Obtaining Special Permits By: Capt. Mark Krowka

Tournament Tails // August 20, 2019

Obtaining Special Permits

By:  Capt. Mark Krowka
August consistently  rates in the top 2 or 3 most productive months of the year for shallow water fishing.  Boat traffic continues to pleasantly decline, schools are now in session, and lobster fever has begun to wear off.  Nearly every spot is open, and most game plans can be executed without the normal seasonal clutter.  It should be this time of the year all year long!!!
Father and son Bill and Wills Curley from PA started the morning righteously with back to back twin somersaulting 40 pound tarpons that blew away palm-sized live pinfish drifted on 17 pound line back into the dangerous darkness of Lignum Vitae channel.  Just one hour later, Bill’s medium-sized pass crab was munched by a giant permit in an area with eventful bottom features.  Unfortunately, the 40 pound monster also intimately knew the “bottomagraphy” and played connect the dots with the attached mono, ultimately rubbing it off on a sharp projectile.  The next bite at the same spot stayed clear of the forest of growth and coral, and Bill was able to land his 22 pounder in about 10 minutes.  Wills then took a sprinting 4 pound bonefish in the high noon heat, a single mudder that pinned down a live shrimp on 8 pound spinning.

Bill Curley all smiles with his permit!

Christian Denhard and Scott Roberson from Rybovich Yachts in Palm Beach, also got going early with a mammoth 130 pound poon, ending the life of Denhard’s pinfish and launching skyward in the moonlight.  Roberson followed up shortly with a 45 pounder that also dusted a wiggly pin under a cork.  Both catches were made on 17 pound spin tackle.  After first light, the pair sought out some of the local patrolling schools of baby tarpon that have been blasting shrimp out of the ample mats of floating weed on the high water of the Oceanside near Lower Matecumbe.  They combined for 5 more silver kings out of 8 bites on “V-waked” live shrimp and 10 pound spin, including the pictured wild and active double header!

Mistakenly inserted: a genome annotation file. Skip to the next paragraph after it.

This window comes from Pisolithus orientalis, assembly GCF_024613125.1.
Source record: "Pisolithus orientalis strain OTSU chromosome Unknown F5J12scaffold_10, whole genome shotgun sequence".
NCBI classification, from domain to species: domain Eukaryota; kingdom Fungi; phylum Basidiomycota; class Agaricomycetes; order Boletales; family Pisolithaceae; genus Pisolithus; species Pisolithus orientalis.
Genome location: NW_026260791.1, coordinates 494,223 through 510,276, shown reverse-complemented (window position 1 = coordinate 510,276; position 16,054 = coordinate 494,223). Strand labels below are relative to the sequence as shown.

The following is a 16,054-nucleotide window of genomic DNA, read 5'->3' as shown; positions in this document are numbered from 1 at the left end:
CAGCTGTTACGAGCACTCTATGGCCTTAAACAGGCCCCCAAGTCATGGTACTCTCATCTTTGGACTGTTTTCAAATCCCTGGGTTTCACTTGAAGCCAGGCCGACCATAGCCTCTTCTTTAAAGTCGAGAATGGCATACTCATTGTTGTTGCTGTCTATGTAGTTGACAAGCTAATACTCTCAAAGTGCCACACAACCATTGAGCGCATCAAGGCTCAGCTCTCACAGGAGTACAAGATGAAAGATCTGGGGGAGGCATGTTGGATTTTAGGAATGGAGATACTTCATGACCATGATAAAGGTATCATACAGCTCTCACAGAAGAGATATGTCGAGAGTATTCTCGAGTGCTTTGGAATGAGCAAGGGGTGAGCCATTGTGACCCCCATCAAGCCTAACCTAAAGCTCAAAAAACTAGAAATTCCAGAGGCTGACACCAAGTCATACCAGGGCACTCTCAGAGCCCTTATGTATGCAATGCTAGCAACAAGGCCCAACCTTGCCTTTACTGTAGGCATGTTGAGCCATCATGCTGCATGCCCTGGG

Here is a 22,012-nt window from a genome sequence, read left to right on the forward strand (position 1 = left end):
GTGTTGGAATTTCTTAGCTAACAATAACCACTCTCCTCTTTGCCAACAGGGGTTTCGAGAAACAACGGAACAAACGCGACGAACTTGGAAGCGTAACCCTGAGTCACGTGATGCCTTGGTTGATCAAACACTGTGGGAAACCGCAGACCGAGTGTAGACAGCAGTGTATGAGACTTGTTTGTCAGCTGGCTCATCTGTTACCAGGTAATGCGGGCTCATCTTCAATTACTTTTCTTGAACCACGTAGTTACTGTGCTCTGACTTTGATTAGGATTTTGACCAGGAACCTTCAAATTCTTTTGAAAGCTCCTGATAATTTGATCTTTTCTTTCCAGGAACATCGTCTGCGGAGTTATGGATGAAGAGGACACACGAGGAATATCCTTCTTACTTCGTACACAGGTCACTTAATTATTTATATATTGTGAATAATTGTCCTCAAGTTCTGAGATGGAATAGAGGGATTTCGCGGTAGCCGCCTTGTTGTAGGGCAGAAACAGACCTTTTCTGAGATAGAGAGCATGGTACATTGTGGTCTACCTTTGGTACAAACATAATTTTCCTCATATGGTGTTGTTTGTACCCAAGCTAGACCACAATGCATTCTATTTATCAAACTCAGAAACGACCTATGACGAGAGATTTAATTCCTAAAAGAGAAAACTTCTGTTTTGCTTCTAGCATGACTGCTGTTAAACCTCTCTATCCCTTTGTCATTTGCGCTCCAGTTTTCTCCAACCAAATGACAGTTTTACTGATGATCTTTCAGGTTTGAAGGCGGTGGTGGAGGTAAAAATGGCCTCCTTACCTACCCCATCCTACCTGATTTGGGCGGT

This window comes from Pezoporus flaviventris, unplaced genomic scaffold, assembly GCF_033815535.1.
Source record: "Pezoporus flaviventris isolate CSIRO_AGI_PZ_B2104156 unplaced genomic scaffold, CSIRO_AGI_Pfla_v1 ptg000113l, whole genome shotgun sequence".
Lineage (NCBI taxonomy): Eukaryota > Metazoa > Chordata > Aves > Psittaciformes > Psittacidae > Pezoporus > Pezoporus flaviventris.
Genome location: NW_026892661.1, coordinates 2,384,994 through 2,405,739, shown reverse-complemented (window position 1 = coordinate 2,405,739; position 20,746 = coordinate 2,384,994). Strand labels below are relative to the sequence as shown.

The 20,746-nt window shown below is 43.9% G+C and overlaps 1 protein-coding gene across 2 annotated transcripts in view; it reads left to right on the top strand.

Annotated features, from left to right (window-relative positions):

L-Christian Denhard R-Scott Roberson with baby tarpon double

Derreck Dibiase from Franklin, MA and Taylor Cogliano from Bellingham, MA , combined for 4 bonefish up to 4 pounds on live shrimp near the Buchanan Keys and then added on a 50 pound bucking tarpon that destroyed a pinfish supended 5 feet under the cork near Bowlegs Cut.  The second day was a break out performance for Derreck.  He began with a 45 pound tarpon on the terrified pinfish and quickly changed to a live crab to pick off a 20 pound plus permit, both taken on 20 pound spin and 60 pound fluorocarbon leaders.  He added a bonefish on live shrimp from a flat near Upper Matecumbe, and then found his mutton, also on live shrimp, near the Ashby Keys for his first ever Super Slam!  Dibiase and Cogliano combined on day three for 7 mean & thrashing lemons in 3 feet of water on the 20 pound spinners, up to 130 pounds.   Then they stumbled onto an acre of rolling tarpon in a 10 foot deep basin and pitched live pinfish to have 8 spectacular eats, and land 3 of 30, 45 and 55 pounds.

Dereck Dibiase gets his permit early!

Another father and son team, John and Alex Smith from White Haven, PA cranked up twin 12 pound pulsating crevalles on live pinnies in the predawn darkness and then 15 years young Alex took his first tarpon, a 50 pounder on the same pinfish using 15 pound spin.  Just after sun up, Alex nailed a schoolie permit on a nickel-sized live crab from a group of 20 finned out silvery discs in the flat calm water for his first ‘mitt.  On the Oceanside near Windley Key, the lead bonefish from a pair stood up on his live shrimp to complete the Slam.  Only one mile away, a mutton snapper drilled the next unfortunate shrimp to finish out his first Super Slam.  Alex’s first of all of these four species, on his first visit to the Keys !!!!

Alex on his way to a Super Slam

Alan Routman from Fort Lauderdale, continues his productivity in the Keys.  He quickly bagged an early a.m. 55 pound tarpon on a pinfish and 15 pound spin, then a 50 pounder on a live crab.  He then whipped a 30 pound class permit on crab at the beginning of outgoing water, fit in 2 bonefish and a mutton all on live shrimp as the falling tide accelerated, and then cast a quarter-sized crab in front of a single cruiser in the Long Key area to watch the dramatic inhaling bite in the calm water and land a 45 pound tarpon on 10 pound spin for a Super Slam!

Permit whisperer, Alan Routman

Mavericks with a Maverick:
Routman has now taken over 50 Grand Slams.  Alan owns 2 significant records on my past Mavericks.  He has the earliest Grand Slam at a remarkable 7:03a.m., and also has the earliest Super Slam at an incredible 7:45a.m..  He has landed many more permit (not to mention tarpon and bones) of all sizes than most recreational anglers.  His son Zach has also tallied up numerous Grand Slams and is a professional guide currently working Fort Lauderdale and Biscayne Bay from a Maverick,